Out of Many - Out of Many 1-54 Cahokia Thirteenth-Century...

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Out of Many: 1-54 Cahokia: Thirteenth-Century Life on the Mississippi - Indian residents of this 13 th century city lived and worked on the east banks of the Mississippi River - 20-30 thousand people - Temple: huge earthwork pyramid, 15 acres at its base, as high as a 10-story building, on top: quarters of priests and chiefs - 14 th century: Cahokia abandoned - One central temple mound, dozens of smaller mounds in the surrounding area, hundreds of large mounds throughout the valley - Europeans and Americans convinced that they were the ruins of a vanished civilization, not the work of Indians - Agricultural people, advanced in arts, manners, habits, and religion - Ancestors of Native Americans - Cahokia was a city-state supported by tribute and taxation - Great temple mound of Cahokia was intended to showcase the city’s wealth and power The First American Settlers - Who are the Indian people? o Western Hemisphere represented over 2000 separate cultures, spoke 100s of different languages, made livings in scores of different environments o Very diverse physically - Migration from Asia o Comparative studies of mitochondrial DNA demonstrates the close genetic relationship of Siberian and American Indian populations o Migration was possible because during the Ice Age, glaciers locked up massive volumes of water and Asia and North America were joined by land called Beringia o Began leaving Asia ~30000 years ago o Beringia was a perfect environment for large mammels o Evidence of toolmaking, house building, and rock painting o Probably fishers and gatherers o Third and final migration began after Beringia disappeared, hunting people crossed Bering Straits in small boats o Indians hold to oral traditions that say they have always lived in North America - The Clovis Culture: The First Environmental Adaptation o Tools found at the earliest North American archaeological sites are similar to artifacts from the same period found in Europe/Asia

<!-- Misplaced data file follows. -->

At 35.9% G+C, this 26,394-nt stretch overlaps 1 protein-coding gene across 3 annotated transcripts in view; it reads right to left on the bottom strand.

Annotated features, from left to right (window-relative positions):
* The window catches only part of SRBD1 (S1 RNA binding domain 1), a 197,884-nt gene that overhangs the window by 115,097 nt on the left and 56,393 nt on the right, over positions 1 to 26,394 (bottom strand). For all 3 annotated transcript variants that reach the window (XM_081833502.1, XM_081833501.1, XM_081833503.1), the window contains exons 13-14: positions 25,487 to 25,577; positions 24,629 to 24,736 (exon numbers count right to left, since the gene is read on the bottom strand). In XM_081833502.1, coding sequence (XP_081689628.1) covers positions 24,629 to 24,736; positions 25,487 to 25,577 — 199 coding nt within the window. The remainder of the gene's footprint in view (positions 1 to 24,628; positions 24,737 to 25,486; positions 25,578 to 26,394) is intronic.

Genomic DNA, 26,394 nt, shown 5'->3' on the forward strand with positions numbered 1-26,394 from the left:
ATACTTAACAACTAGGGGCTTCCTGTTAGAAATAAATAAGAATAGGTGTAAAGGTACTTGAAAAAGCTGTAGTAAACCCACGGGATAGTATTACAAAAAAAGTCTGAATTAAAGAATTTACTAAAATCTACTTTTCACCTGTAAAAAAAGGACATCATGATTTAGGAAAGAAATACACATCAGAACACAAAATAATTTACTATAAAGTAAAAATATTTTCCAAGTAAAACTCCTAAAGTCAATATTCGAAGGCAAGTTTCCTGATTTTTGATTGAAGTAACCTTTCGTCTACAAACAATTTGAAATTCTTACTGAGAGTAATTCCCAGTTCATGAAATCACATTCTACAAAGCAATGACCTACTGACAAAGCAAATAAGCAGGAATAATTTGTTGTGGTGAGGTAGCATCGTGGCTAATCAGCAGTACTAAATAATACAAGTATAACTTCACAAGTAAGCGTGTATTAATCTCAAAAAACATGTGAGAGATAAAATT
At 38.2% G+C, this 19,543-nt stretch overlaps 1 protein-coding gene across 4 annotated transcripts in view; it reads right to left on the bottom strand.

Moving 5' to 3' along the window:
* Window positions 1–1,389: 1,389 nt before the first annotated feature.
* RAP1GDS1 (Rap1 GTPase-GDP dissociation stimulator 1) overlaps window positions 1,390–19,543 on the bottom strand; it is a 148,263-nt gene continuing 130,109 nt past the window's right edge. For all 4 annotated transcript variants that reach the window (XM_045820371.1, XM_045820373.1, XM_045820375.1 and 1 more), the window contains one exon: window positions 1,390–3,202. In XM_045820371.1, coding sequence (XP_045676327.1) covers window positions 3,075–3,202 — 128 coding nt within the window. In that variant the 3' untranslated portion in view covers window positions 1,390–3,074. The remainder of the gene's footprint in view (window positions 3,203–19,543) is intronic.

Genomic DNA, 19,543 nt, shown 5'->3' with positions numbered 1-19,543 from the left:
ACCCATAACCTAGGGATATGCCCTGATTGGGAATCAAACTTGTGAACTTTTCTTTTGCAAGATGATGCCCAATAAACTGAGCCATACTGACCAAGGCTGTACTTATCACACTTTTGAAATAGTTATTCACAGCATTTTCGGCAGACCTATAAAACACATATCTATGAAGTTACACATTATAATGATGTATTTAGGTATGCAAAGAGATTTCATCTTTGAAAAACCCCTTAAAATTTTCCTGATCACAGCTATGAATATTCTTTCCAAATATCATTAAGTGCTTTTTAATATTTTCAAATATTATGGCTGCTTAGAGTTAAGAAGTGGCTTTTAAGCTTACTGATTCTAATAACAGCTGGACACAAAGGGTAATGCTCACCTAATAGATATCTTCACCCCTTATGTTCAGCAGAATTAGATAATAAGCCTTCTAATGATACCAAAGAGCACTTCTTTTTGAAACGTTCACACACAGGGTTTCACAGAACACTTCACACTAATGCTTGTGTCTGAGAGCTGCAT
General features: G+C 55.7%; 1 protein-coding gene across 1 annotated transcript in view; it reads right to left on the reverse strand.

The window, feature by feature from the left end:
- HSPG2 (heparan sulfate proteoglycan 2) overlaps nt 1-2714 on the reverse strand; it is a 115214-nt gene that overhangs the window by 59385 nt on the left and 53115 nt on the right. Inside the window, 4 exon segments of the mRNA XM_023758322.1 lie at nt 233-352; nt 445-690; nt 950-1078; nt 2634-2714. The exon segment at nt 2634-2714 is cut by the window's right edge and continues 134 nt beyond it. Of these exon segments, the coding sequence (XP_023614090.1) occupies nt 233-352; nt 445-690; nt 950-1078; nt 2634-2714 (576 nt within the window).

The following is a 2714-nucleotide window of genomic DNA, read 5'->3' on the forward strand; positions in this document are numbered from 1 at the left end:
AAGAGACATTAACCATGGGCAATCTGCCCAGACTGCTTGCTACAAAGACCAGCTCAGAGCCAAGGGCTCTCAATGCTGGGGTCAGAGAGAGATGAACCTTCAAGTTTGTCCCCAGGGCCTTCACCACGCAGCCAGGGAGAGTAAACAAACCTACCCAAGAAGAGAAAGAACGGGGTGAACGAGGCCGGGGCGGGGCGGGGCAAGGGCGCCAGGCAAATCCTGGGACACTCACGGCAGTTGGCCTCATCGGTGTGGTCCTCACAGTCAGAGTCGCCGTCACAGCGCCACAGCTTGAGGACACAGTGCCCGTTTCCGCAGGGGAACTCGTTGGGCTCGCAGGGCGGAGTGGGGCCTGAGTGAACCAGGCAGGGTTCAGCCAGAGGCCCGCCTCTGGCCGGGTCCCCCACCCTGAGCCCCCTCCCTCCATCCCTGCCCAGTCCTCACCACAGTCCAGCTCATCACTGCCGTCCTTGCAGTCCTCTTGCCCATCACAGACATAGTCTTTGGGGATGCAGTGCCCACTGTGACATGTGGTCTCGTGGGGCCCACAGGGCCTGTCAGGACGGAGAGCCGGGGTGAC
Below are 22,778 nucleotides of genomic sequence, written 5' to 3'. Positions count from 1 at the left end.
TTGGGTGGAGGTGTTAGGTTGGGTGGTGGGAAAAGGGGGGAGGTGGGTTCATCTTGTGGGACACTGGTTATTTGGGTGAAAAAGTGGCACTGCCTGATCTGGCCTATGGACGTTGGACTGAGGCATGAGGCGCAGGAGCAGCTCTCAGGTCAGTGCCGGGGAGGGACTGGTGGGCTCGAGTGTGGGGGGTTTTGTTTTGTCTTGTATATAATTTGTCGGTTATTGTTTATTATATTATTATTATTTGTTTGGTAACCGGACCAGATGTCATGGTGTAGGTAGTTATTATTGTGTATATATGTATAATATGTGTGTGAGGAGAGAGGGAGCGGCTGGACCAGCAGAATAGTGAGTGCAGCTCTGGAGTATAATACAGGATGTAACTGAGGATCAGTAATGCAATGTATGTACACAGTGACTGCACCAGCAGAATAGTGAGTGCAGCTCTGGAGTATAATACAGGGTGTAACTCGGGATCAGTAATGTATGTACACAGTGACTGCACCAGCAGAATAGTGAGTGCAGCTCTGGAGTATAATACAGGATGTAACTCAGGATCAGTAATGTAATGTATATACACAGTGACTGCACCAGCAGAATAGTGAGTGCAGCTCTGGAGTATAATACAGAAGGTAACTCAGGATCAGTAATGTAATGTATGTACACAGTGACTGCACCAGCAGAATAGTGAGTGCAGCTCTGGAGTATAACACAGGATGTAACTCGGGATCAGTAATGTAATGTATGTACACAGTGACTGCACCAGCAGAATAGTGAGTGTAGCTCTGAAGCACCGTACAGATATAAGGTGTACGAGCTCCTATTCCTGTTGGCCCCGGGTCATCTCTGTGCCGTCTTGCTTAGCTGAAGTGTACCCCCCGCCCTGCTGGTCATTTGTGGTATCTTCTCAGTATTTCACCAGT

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o Clovis: more sophisticated style of making fluted blades and lance points o Clovis bands were mobile communites of foragers numbering 30-50 individuals from several interrelated fmililes o Migrated seasonally o Ice Age’s ending altered Norht American climate - New Ways of Living on the Land o New patterns of wind, rainfall, and temperature, reshaped ecology o New ways of finding food: hunding, foraging, fishing, hunding and gathering o Hunting Traditions 32 classes of large New World mammals: mammoth, mastodon, horse,
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This note was uploaded on 03/25/2010 for the course HIST h105 taught by Professor Heath during the Summer '09 term at Indiana Kokomo.

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Out of Many - Out of Many 1-54 Cahokia Thirteenth-Century...

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